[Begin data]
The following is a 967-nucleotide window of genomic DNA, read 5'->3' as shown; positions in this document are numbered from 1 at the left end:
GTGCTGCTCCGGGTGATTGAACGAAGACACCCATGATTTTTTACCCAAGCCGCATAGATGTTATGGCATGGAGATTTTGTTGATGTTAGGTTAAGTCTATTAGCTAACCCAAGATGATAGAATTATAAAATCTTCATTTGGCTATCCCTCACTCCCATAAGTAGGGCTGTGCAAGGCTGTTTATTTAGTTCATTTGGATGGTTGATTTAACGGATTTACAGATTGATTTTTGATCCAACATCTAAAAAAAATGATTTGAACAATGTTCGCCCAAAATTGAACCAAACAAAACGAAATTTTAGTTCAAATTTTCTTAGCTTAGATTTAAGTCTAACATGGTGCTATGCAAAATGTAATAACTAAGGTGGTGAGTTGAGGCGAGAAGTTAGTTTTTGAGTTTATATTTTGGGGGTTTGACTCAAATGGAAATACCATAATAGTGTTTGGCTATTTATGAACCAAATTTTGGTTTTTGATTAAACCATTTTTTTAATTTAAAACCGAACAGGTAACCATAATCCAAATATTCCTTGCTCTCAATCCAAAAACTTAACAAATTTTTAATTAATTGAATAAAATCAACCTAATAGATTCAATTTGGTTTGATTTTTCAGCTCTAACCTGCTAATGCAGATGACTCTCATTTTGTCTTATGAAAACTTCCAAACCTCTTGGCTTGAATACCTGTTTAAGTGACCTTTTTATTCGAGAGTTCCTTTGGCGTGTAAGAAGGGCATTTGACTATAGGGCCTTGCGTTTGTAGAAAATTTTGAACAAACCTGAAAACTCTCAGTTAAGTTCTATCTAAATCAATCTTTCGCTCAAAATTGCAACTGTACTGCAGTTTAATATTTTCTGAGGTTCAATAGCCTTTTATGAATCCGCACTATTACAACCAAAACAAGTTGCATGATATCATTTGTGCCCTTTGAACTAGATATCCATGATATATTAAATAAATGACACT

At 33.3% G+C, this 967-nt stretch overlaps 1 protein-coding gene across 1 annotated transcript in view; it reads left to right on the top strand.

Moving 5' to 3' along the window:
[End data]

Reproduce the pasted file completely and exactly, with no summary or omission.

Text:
The following is a 967-nucleotide window of genomic DNA, read 5'->3' as shown; positions in this document are numbered from 1 at the left end:
GTGCTGCTCCGGGTGATTGAACGAAGACACCCATGATTTTTTACCCAAGCCGCATAGATGTTATGGCATGGAGATTTTGTTGATGTTAGGTTAAGTCTATTAGCTAACCCAAGATGATAGAATTATAAAATCTTCATTTGGCTATCCCTCACTCCCATAAGTAGGGCTGTGCAAGGCTGTTTATTTAGTTCATTTGGATGGTTGATTTAACGGATTTACAGATTGATTTTTGATCCAACATCTAAAAAAAATGATTTGAACAATGTTCGCCCAAAATTGAACCAAACAAAACGAAATTTTAGTTCAAATTTTCTTAGCTTAGATTTAAGTCTAACATGGTGCTATGCAAAATGTAATAACTAAGGTGGTGAGTTGAGGCGAGAAGTTAGTTTTTGAGTTTATATTTTGGGGGTTTGACTCAAATGGAAATACCATAATAGTGTTTGGCTATTTATGAACCAAATTTTGGTTTTTGATTAAACCATTTTTTTAATTTAAAACCGAACAGGTAACCATAATCCAAATATTCCTTGCTCTCAATCCAAAAACTTAACAAATTTTTAATTAATTGAATAAAATCAACCTAATAGATTCAATTTGGTTTGATTTTTCAGCTCTAACCTGCTAATGCAGATGACTCTCATTTTGTCTTATGAAAACTTCCAAACCTCTTGGCTTGAATACCTGTTTAAGTGACCTTTTTATTCGAGAGTTCCTTTGGCGTGTAAGAAGGGCATTTGACTATAGGGCCTTGCGTTTGTAGAAAATTTTGAACAAACCTGAAAACTCTCAGTTAAGTTCTATCTAAATCAATCTTTCGCTCAAAATTGCAACTGTACTGCAGTTTAATATTTTCTGAGGTTCAATAGCCTTTTATGAATCCGCACTATTACAACCAAAACAAGTTGCATGATATCATTTGTGCCCTTTGAACTAGATATCCATGATATATTAAATAAATGACACT

At 33.3% G+C, this 967-nt stretch overlaps 1 protein-coding gene across 1 annotated transcript in view; it reads left to right on the top strand.

Moving 5' to 3' along the window: